We weighed anchor or slipped the buoy. It was very calm, but I had not yet found my sea legs and found it very difficult standing still as HMS Woolston slowly made her way under the Forth Bridge out into the Firth of Fourth and on in to the North sea to escort a convoy going South. For the next three days I was seasick and did not feel too good, as a matter of fact I wished that I had never joined. Some of my mess mates did not mind, because they helped themselves to my rations.

Woolston was an old V&W destroyer built in 1918 by Thornycrofts, her recognition and pennant number which was L49 was painted on her sides just forward of the break in the forecastle.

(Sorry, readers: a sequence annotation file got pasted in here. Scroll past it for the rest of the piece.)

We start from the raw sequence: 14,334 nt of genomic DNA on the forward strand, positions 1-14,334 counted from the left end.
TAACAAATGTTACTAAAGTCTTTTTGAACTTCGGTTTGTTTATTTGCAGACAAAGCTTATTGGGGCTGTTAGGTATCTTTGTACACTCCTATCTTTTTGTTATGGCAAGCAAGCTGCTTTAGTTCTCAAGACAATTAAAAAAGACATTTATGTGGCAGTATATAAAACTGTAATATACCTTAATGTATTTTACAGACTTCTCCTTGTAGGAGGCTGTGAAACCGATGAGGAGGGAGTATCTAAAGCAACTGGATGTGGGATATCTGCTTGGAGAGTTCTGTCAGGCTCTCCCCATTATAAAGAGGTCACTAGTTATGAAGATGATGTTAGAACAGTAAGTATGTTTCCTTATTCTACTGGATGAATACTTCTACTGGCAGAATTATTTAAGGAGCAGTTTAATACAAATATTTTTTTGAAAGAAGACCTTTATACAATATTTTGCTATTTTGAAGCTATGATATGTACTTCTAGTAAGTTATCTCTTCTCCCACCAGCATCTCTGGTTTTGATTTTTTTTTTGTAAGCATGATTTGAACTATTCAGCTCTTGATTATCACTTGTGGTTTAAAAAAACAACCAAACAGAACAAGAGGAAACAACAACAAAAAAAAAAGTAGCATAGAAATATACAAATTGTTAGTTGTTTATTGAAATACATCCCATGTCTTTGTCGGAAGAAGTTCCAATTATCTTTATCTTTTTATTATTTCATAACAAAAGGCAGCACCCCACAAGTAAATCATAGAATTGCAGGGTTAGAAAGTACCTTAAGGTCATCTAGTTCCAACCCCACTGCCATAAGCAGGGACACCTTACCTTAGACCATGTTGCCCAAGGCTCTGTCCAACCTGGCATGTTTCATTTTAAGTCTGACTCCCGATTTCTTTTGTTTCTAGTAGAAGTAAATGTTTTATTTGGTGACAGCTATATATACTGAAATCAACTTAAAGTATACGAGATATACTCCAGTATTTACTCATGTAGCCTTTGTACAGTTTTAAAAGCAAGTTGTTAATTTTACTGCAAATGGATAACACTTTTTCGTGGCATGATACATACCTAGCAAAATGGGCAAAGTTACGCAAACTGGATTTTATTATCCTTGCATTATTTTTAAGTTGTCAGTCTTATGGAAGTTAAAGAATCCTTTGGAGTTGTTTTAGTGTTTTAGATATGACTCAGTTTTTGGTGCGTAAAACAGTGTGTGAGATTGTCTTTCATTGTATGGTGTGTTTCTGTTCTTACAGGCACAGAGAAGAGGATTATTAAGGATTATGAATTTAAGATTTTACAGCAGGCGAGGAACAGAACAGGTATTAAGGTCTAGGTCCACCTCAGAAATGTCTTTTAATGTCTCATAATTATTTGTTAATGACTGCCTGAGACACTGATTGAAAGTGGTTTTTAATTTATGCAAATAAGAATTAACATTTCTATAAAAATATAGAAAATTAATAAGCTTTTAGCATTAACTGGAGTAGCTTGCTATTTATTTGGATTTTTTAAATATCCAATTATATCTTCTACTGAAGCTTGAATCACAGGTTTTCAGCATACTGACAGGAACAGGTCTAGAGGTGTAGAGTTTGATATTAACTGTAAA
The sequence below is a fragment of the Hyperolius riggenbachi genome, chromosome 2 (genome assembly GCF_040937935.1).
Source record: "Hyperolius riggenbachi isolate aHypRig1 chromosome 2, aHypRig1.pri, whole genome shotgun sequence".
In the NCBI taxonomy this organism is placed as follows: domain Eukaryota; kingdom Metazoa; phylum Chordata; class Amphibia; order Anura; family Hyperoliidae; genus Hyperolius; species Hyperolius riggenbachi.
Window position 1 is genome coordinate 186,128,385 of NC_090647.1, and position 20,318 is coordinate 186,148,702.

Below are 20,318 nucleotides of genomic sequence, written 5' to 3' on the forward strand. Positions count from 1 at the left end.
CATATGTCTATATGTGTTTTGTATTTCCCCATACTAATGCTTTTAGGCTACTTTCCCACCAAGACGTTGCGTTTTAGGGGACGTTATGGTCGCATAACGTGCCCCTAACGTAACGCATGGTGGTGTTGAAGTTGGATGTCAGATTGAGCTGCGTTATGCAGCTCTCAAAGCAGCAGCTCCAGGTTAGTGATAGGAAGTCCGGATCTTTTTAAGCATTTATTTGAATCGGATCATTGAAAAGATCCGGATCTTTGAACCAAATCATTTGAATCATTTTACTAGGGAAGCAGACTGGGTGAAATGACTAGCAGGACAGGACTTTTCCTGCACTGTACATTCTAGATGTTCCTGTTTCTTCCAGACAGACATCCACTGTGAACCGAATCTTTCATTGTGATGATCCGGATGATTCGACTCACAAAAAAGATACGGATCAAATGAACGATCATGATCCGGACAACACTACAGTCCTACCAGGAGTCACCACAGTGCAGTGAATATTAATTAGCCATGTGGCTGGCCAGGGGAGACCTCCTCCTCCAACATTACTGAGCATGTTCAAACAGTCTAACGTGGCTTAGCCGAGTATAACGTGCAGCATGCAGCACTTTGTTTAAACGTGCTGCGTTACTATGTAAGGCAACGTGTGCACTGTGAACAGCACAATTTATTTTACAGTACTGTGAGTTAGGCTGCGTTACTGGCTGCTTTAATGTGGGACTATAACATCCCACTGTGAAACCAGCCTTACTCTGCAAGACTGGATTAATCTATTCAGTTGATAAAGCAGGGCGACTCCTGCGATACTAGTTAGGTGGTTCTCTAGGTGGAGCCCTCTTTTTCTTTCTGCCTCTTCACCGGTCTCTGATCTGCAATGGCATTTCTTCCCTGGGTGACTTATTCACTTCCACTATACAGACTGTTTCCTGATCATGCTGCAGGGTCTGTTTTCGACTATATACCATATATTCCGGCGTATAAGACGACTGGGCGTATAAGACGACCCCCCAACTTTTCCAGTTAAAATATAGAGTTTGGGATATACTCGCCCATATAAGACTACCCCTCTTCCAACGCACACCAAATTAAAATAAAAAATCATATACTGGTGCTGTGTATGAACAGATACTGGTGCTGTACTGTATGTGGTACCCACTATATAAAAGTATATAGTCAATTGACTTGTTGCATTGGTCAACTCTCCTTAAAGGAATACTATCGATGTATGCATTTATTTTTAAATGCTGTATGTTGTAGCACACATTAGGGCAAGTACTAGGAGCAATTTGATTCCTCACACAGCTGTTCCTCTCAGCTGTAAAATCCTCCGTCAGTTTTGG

There was a steam capstan in the mess deck and for this inconvenience we were entitled to an extra I/- a day classified as Hard Lying money. The stokers and artificers mess was just below the seamen's mess. Just forward of the break in forecastle and between the port and starboard gangways was situated a small cooks galley, two members from each mess would prepare the food and take it to the galley for the cook to do his duty.  The heads (toilets) and washrooms were situated between the bulkheads from the break of the forecastle to the mess decks. You could not afford to be shy when using the toilets, because the partition between the pans were so low that you could pass the time of day with you 'oppo' sitting on the next pan. The officers’ quarters and wardroom were situated aft.